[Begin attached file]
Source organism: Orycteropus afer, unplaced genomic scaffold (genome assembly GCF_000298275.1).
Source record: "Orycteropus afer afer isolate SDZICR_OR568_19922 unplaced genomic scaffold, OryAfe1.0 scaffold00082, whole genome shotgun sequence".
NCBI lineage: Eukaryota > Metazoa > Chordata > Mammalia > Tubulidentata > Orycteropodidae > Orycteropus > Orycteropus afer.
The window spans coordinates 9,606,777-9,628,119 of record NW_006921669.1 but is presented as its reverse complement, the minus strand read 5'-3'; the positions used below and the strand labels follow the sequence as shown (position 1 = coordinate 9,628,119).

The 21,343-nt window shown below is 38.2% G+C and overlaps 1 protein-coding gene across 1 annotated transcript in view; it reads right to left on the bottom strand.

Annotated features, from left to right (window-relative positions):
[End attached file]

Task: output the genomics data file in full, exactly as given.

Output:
Source organism: Orycteropus afer, unplaced genomic scaffold (genome assembly GCF_000298275.1).
Source record: "Orycteropus afer afer isolate SDZICR_OR568_19922 unplaced genomic scaffold, OryAfe1.0 scaffold00082, whole genome shotgun sequence".
NCBI lineage: Eukaryota > Metazoa > Chordata > Mammalia > Tubulidentata > Orycteropodidae > Orycteropus > Orycteropus afer.
The window spans coordinates 9,606,777-9,628,119 of record NW_006921669.1 but is presented as its reverse complement, the minus strand read 5'-3'; the positions used below and the strand labels follow the sequence as shown (position 1 = coordinate 9,628,119).

The 21,343-nt window shown below is 38.2% G+C and overlaps 1 protein-coding gene across 1 annotated transcript in view; it reads right to left on the bottom strand.

Annotated features, from left to right (window-relative positions):